Monday, September 15, 2008

Moon days

Today, Monday the 15th, is a Moon Day. A Moon Day is the day corresponding to either the Full or New Moon each month.

In traditional Ashtanga practice (as well as some other Hatha practices), Moon Days are observed by abstention from practice, which is otherwise done six days per week. In Mysore, the shala is closed on Moon Days. This practice is also observed by many Ashtanga schools in the States.

It sounds both odd and familiar. There is definitely an echo of the urban legend about Emergency Rooms being swamped on the Full Moon. The reason for abstaining from practice also echoes the reasoning behind this ER legend: the ebb and flow of energy.

The moon exerts an observable effect on the water of the planet (tides), symbolic, it is said, of the rise and fall of energy. Is not the human body, the argument goes, made mostly of water? In yoga lore, it - the human body, YOUR body - is said to experience this same cycle. It is recommended that yogis not practice at the times of peak and valley in energy as it may be more harmful than helpful. More indirect benefits are also logical: preventing attachment to practice, connection with the larger macrocosm through awareness of larger cycles, etc.

It is hard not to be skeptical or, at the very least, curious. Questions arise, both out of the logical arguments made and, for those of us who have observed the Mysore scene in action, in the way that Moon Days are treated by many as holidays - the time to do things to yourself that you otherwise choose not to do, knowing you will be getting up at 5 to practice each day.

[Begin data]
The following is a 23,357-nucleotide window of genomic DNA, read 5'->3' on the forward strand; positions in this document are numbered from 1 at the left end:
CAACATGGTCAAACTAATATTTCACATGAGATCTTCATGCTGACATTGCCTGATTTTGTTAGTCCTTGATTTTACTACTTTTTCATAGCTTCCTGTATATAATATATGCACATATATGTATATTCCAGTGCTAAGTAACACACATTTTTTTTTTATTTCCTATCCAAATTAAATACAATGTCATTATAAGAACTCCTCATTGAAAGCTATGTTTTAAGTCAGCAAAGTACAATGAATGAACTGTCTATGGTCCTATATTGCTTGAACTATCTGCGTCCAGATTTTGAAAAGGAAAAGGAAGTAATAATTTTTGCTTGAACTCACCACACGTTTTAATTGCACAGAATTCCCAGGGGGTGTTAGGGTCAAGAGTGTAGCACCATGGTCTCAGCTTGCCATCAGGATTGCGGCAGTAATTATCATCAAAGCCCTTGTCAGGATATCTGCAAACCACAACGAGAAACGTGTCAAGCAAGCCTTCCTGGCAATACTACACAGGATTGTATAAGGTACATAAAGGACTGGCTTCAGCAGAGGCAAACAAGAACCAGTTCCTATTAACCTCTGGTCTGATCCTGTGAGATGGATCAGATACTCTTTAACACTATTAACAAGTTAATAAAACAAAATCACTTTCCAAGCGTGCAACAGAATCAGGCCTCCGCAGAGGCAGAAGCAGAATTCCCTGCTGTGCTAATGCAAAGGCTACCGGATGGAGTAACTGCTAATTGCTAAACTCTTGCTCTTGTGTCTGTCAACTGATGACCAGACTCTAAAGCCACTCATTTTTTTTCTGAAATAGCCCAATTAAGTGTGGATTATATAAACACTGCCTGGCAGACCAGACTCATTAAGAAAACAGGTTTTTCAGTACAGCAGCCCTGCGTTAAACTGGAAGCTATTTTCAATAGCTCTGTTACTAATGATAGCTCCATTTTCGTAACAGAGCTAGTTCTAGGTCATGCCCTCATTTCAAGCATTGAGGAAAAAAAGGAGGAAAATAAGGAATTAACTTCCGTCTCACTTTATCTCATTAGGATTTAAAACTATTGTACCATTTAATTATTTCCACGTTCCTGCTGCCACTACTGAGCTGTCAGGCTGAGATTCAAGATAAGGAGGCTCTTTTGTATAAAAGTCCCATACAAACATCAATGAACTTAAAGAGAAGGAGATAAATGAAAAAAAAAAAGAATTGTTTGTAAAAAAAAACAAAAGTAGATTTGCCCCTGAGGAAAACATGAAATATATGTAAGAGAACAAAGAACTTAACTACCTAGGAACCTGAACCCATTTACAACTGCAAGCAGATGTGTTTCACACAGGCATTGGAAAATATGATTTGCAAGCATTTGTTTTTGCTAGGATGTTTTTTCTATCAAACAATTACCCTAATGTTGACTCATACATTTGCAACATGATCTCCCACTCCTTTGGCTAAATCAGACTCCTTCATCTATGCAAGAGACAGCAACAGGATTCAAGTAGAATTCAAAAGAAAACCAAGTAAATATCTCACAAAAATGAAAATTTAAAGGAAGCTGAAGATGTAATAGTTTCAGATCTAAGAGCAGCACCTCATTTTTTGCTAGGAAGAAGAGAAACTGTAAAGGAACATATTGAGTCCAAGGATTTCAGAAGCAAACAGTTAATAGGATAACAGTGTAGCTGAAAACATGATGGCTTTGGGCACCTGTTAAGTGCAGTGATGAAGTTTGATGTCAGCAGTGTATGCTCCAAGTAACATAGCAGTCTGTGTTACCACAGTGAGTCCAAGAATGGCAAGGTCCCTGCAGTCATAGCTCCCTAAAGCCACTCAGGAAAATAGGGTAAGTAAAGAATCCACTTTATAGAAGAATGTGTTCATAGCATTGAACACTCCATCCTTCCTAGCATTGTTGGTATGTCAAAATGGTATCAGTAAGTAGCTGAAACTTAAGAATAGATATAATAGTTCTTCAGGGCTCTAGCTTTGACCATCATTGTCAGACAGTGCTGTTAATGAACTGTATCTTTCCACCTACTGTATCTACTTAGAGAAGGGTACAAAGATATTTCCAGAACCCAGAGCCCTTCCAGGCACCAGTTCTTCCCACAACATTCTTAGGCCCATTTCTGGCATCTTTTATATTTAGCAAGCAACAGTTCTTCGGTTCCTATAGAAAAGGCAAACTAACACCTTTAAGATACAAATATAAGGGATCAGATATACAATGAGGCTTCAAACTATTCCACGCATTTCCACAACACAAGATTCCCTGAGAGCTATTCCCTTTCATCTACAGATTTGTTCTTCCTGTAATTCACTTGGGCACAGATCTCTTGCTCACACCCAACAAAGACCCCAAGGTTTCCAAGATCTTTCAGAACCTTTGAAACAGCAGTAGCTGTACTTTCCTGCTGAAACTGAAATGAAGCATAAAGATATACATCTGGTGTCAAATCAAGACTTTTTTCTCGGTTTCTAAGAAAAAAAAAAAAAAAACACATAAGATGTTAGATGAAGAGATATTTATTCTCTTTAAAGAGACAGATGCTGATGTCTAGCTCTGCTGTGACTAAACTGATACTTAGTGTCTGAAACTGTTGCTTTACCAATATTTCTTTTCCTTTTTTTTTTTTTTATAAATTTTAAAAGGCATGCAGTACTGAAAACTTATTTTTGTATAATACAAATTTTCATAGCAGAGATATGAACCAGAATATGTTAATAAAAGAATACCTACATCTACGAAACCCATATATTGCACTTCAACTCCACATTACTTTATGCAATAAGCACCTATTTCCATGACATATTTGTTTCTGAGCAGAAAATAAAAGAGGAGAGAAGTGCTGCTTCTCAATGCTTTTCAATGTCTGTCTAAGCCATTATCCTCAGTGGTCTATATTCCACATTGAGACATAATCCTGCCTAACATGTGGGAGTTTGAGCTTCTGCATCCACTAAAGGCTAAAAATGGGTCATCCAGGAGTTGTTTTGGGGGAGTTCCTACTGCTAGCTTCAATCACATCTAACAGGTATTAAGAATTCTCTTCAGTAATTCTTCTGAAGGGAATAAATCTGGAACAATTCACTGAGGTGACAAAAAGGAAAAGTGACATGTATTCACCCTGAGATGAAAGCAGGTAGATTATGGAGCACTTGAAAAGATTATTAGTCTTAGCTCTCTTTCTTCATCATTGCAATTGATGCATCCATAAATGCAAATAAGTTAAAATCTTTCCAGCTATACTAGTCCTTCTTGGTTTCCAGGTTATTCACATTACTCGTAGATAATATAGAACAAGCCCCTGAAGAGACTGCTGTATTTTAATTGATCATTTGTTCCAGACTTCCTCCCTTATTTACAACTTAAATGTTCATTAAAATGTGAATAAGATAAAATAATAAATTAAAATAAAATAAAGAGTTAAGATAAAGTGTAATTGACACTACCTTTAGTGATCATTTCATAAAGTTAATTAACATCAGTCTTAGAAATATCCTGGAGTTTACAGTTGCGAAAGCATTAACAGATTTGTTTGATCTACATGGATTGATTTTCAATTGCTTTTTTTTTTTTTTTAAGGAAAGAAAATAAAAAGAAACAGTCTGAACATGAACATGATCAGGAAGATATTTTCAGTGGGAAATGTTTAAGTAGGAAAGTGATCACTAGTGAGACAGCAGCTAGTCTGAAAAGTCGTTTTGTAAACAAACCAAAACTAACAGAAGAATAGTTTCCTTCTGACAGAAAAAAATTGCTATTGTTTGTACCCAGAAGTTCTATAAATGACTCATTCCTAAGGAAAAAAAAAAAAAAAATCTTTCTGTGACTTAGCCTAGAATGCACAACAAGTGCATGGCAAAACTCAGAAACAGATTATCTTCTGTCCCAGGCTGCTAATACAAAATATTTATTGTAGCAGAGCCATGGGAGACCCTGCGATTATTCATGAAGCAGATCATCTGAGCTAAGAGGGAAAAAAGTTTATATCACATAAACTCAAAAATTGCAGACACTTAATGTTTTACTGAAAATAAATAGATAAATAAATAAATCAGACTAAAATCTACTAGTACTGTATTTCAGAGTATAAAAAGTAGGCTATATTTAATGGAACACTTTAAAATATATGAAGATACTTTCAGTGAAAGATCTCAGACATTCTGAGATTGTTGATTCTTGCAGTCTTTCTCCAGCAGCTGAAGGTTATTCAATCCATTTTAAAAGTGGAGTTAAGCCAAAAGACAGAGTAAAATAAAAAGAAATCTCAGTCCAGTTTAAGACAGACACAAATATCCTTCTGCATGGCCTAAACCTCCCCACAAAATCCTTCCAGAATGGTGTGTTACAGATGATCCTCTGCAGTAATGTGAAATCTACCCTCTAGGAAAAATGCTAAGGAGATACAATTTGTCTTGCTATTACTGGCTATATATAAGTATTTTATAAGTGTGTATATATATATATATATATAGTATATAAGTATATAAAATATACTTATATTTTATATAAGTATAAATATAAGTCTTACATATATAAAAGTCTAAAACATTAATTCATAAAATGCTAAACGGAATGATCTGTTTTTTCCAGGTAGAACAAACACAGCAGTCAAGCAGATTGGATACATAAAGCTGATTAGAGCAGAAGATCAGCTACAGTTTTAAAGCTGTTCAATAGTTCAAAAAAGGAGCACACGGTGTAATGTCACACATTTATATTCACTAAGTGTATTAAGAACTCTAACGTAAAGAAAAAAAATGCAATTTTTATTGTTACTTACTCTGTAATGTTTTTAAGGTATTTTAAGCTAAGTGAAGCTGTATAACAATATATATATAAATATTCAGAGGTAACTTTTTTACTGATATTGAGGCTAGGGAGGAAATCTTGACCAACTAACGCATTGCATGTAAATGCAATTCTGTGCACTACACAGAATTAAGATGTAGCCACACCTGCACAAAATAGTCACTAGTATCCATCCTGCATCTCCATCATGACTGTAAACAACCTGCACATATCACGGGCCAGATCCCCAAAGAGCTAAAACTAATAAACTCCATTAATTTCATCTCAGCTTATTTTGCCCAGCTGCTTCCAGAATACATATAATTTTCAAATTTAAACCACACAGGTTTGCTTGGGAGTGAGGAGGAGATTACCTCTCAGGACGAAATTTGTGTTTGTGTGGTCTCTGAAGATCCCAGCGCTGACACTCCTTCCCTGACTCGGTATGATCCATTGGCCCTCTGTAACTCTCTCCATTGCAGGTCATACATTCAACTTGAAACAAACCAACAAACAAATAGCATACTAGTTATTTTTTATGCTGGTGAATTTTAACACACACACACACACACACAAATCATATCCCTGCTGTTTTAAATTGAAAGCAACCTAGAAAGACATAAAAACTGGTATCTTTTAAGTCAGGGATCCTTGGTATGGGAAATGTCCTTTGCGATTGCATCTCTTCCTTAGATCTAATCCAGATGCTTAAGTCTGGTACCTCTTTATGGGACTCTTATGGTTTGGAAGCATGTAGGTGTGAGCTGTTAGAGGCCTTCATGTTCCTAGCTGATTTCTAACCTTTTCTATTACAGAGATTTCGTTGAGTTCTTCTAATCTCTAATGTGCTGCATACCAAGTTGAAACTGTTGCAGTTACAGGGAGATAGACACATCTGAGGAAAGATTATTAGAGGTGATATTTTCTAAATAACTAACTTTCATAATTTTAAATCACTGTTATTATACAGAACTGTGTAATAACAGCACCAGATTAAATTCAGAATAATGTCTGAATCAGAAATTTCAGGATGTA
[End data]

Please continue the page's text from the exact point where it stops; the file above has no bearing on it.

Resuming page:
How come I've never noticed that I have an internal energy cycle? Why is it that only the day of the Full and New Moons are too great an energy deviance to practice - why not TWO days before and after? Following the Moon Day logic, what about the effects of weather patterns, seasons, and other natural phenomena that seem to have even greater energies and impacts? Should not these be observed somehow as well?

This is the yogic process, inescapable and attendant on making use of the wisdom of millenia: separating the useful information from the meaningless superstition. This is unavoidable and becomes more and more apparent the deeper you go and the more home- and self-practice you do:

The archeological challenge of doing yoga is to sift through thousands of years of practices in order to separate the religion and superstition from the
techniques of lasting value.

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And there's only one way to do it: trial and error.

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